First US states legalise recreational cannabis but federal laws still ban it

 

Colorado and Washington have become the first US states to legalise the possession and sale of marijuana for recreational use.

The legalisation will set the stage for a possible showdown with newly re-elected President Barack Obama as the states’ initiative is in defiance of the US Department for Justice’s federal laws which consider marijuana an illegal narcotic.

Supporters of Colorado’s constitutional amendment were the first to declare victory after returns showed 53 per cent voted in favour.

And supporters of Washington State’s legalisation initiative declared victory after the Seattle Times and other media projected a win for marijuana proponents.

But another ballot measure to remove criminal penalties was defeated in Oregon, where significantly less money was devoted to campaigning.

Mason Tvert, co-director of the Colorado pro-legalization campaign said: “Colorado will no longer have laws that steer people toward using alcohol, and adults will be free to use marijuana instead if that is what they prefer. And we will be better off as a society because of it.”

The Drug Policy Alliance, a national advocacy group that backed the initiatives, said the outcome in Washington and Colorado reflected growing national support for liberalised marijuana laws.

Citing a Gallup poll last year, the DPA said a 50 per cent of Americans favoured making marijuana legal, versus 46 per cent opposed and 4 per cent undecided.

Colorado and Washington have already legalised marijuana for medical purposes, but full legalisation is sure to put them in further conflict with the federal government.

The US Department of Justice initially reacted Colorado’s declaration by saying its enforcement policies remain unchanged, adding: ”We are reviewing the ballot initiative and have no additional comment at this time.“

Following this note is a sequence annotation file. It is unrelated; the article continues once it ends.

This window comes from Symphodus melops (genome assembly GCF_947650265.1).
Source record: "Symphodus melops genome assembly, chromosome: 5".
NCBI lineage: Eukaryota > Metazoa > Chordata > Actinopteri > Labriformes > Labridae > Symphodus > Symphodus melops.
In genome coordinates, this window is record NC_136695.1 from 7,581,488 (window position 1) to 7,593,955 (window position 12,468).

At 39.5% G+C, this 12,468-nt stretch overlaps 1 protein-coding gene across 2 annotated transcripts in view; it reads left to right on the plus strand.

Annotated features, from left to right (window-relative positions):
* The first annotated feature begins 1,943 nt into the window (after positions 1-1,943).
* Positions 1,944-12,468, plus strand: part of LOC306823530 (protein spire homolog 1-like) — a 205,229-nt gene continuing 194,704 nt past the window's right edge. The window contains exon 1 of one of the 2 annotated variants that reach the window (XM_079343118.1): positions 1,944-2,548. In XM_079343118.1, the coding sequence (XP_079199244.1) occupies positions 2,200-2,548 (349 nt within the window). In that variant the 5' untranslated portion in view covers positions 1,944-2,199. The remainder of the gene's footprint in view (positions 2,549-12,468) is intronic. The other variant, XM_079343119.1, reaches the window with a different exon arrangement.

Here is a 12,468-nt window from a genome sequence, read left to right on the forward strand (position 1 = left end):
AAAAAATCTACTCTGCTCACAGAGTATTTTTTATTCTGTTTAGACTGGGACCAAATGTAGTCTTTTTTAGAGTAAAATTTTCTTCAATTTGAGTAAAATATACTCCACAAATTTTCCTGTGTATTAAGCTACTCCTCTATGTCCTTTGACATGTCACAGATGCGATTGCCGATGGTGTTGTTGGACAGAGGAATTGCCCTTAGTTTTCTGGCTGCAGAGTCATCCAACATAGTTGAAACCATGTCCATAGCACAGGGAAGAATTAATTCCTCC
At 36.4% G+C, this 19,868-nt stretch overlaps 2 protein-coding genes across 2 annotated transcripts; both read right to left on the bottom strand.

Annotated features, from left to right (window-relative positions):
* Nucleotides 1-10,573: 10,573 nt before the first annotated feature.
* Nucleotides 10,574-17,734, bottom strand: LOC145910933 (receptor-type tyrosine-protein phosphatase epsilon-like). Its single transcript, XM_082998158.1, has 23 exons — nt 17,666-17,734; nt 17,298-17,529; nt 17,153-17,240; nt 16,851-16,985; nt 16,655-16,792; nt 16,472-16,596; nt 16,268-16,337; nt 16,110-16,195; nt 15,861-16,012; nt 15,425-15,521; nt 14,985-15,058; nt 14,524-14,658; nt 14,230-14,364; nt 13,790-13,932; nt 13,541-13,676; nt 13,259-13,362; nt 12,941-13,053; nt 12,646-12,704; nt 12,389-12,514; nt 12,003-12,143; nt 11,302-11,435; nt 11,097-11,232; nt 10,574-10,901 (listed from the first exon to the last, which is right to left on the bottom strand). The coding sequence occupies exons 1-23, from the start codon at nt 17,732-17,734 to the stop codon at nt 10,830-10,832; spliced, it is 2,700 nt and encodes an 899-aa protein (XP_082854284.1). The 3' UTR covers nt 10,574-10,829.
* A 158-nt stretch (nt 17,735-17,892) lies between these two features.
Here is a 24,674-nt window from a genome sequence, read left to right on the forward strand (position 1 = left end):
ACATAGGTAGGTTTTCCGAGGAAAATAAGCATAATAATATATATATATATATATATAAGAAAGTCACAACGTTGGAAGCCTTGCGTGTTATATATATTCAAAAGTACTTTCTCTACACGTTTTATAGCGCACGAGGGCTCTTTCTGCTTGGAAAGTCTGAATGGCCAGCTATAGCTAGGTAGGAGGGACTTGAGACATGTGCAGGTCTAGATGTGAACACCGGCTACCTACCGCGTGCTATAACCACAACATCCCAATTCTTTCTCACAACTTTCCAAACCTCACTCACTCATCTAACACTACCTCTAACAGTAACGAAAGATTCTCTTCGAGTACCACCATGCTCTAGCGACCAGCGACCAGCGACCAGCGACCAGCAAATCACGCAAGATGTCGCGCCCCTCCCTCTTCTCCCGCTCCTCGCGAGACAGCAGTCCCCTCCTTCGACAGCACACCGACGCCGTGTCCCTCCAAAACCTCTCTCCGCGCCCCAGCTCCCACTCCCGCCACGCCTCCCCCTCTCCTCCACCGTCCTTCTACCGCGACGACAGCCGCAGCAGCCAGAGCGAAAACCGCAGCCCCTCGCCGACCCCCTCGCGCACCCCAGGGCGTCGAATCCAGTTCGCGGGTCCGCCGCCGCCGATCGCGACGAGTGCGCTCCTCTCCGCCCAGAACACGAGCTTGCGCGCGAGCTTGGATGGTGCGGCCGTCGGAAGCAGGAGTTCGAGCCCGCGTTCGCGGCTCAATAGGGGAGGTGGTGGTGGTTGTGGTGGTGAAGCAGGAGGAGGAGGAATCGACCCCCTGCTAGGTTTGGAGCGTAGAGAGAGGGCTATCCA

In addition to Colorado and Washington’s full legalisation, measures to legalise marijuana for medical use are thought to have passed three states, including Massachusetts.

Seventeen other states, plus the District of Columbia, have already legalised medical marijuana use.

Under the measures in Colorado and Washington, personal possession of up to an ounce of marijuana would be legal for anyone over 21 years of age.

Cannabis could also legally be sold and taxed at state-licensed shops in a system based on that used for alcohol consumption.

In Colorado the cultivation of up to six marijuana plants will also be legal, although ‘grow-your-own’ will still be illegal in Washington state.

Oregon's failed initiative would have gone a step further and also legalised the cultivation of unlimited amounts of marijuana for personal recreational use.

Tvert said provisions legalising simple possession in Colorado would take effect after 30 days, once the election results are certified.

Colorado's amendment also mandates establishing rules for sales and excise tax collections once the state legislature reconvenes in January.

In a statement, Colorado Governor John Hickenlooper said: ”The voters have spoken and we have to respect their will…This will be a complicated process, but we intend to follow through.“

He added: ”Federal law still says marijuana is an illegal drug, so don't break out the Cheetos or gold fish too quickly.“

Critics say the social harms of legalizing marijuana - from anticipated declines in economic productivity to a rise in traffic and workplace accidents – outweigh any benefits.

The pro-movement, however, points to potential tax revenues and argue that marijuana prohibition has accomplished little.

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